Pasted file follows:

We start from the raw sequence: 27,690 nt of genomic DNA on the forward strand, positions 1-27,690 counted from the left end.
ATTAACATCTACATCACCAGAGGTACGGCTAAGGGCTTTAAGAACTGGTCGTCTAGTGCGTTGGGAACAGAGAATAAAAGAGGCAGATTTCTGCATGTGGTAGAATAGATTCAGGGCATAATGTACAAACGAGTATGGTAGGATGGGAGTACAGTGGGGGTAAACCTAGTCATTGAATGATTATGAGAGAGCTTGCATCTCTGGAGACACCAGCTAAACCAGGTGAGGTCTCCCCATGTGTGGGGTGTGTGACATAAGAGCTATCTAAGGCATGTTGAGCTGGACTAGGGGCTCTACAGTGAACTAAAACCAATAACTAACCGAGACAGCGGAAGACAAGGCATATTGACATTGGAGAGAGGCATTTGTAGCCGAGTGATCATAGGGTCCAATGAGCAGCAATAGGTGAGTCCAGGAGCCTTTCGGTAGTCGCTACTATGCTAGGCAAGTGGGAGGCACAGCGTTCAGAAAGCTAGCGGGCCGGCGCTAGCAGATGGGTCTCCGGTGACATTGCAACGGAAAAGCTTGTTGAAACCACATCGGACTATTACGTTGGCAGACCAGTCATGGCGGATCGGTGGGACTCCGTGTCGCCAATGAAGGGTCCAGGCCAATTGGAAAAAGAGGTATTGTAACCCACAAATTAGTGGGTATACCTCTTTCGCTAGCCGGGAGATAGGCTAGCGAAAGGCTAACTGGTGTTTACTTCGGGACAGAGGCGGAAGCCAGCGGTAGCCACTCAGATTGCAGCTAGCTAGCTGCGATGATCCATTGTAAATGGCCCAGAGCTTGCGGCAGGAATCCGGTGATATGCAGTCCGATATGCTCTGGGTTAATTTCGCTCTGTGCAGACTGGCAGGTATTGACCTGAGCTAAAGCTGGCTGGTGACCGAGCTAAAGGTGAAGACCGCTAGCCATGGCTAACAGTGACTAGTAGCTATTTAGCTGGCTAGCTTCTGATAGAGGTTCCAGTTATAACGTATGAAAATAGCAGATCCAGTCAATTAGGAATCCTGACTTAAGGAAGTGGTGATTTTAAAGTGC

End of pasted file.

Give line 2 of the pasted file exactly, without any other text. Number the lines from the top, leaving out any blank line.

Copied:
ATTAACATCTACATCACCAGAGGTACGGCTAAGGGCTTTAAGAACTGGTCGTCTAGTGCGTTGGGAACAGAGAATAAAAGAGGCAGATTTCTGCATGTGGTAGAATAGATTCAGGGCATAATGTACAAACGAGTATGGTAGGATGGGAGTACAGTGGGGGTAAACCTAGTCATTGAATGATTATGAGAGAGCTTGCATCTCTGGAGACACCAGCTAAACCAGGTGAGGTCTCCCCATGTGTGGGGTGTGTGACATAAGAGCTATCTAAGGCATGTTGAGCTGGACTAGGGGCTCTACAGTGAACTAAAACCAATAACTAACCGAGACAGCGGAAGACAAGGCATATTGACATTGGAGAGAGGCATTTGTAGCCGAGTGATCATAGGGTCCAATGAGCAGCAATAGGTGAGTCCAGGAGCCTTTCGGTAGTCGCTACTATGCTAGGCAAGTGGGAGGCACAGCGTTCAGAAAGCTAGCGGGCCGGCGCTAGCAGATGGGTCTCCGGTGACATTGCAACGGAAAAGCTTGTTGAAACCACATCGGACTATTACGTTGGCAGACCAGTCATGGCGGATCGGTGGGACTCCGTGTCGCCAATGAAGGGTCCAGGCCAATTGGAAAAAGAGGTATTGTAACCCACAAATTAGTGGGTATACCTCTTTCGCTAGCCGGGAGATAGGCTAGCGAAAGGCTAACTGGTGTTTACTTCGGGACAGAGGCGGAAGCCAGCGGTAGCCACTCAGATTGCAGCTAGCTAGCTGCGATGATCCATTGTAAATGGCCCAGAGCTTGCGGCAGGAATCCGGTGATATGCAGTCCGATATGCTCTGGGTTAATTTCGCTCTGTGCAGACTGGCAGGTATTGACCTGAGCTAAAGCTGGCTGGTGACCGAGCTAAAGGTGAAGACCGCTAGCCATGGCTAACAGTGACTAGTAGCTATTTAGCTGGCTAGCTTCTGATAGAGGTTCCAGTTATAACGTATGAAAATAGCAGATCCAGTCAATTAGGAATCCTGACTTAAGGAAGTGGTGATTTTAAAGTGC